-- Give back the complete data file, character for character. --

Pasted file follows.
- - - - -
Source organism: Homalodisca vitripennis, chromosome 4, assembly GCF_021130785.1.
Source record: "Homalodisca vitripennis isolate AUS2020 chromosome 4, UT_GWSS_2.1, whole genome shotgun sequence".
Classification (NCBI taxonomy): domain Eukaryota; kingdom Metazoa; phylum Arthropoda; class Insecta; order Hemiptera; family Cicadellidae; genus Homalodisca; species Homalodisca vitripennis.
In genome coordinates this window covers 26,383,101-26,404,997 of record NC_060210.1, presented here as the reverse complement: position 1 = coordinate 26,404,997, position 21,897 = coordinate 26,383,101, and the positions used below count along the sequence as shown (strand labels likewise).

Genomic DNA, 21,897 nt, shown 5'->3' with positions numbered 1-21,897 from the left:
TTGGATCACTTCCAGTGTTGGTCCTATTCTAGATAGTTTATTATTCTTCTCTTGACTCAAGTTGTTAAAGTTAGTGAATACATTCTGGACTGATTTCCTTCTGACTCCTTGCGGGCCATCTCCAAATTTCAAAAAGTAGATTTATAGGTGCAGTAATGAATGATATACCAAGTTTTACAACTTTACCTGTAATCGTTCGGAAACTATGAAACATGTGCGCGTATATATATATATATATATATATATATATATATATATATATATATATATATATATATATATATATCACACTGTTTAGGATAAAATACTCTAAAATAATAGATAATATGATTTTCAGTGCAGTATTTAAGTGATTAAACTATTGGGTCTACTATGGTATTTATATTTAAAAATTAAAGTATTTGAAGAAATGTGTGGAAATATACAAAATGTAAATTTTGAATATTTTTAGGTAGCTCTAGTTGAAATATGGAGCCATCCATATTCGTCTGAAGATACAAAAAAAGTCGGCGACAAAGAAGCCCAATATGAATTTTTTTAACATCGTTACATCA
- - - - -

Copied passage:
Source organism: Homalodisca vitripennis, chromosome 4, assembly GCF_021130785.1.
Source record: "Homalodisca vitripennis isolate AUS2020 chromosome 4, UT_GWSS_2.1, whole genome shotgun sequence".
Classification (NCBI taxonomy): domain Eukaryota; kingdom Metazoa; phylum Arthropoda; class Insecta; order Hemiptera; family Cicadellidae; genus Homalodisca; species Homalodisca vitripennis.
In genome coordinates this window covers 26,383,101-26,404,997 of record NC_060210.1, presented here as the reverse complement: position 1 = coordinate 26,404,997, position 21,897 = coordinate 26,383,101, and the positions used below count along the sequence as shown (strand labels likewise).

Genomic DNA, 21,897 nt, shown 5'->3' with positions numbered 1-21,897 from the left:
TTGGATCACTTCCAGTGTTGGTCCTATTCTAGATAGTTTATTATTCTTCTCTTGACTCAAGTTGTTAAAGTTAGTGAATACATTCTGGACTGATTTCCTTCTGACTCCTTGCGGGCCATCTCCAAATTTCAAAAAGTAGATTTATAGGTGCAGTAATGAATGATATACCAAGTTTTACAACTTTACCTGTAATCGTTCGGAAACTATGAAACATGTGCGCGTATATATATATATATATATATATATATATATATATATATATATATATATATATATATATATATATCACACTGTTTAGGATAAAATACTCTAAAATAATAGATAATATGATTTTCAGTGCAGTATTTAAGTGATTAAACTATTGGGTCTACTATGGTATTTATATTTAAAAATTAAAGTATTTGAAGAAATGTGTGGAAATATACAAAATGTAAATTTTGAATATTTTTAGGTAGCTCTAGTTGAAATATGGAGCCATCCATATTCGTCTGAAGATACAAAAAAAGTCGGCGACAAAGAAGCCCAATATGAATTTTTTTAACATCGTTACATCA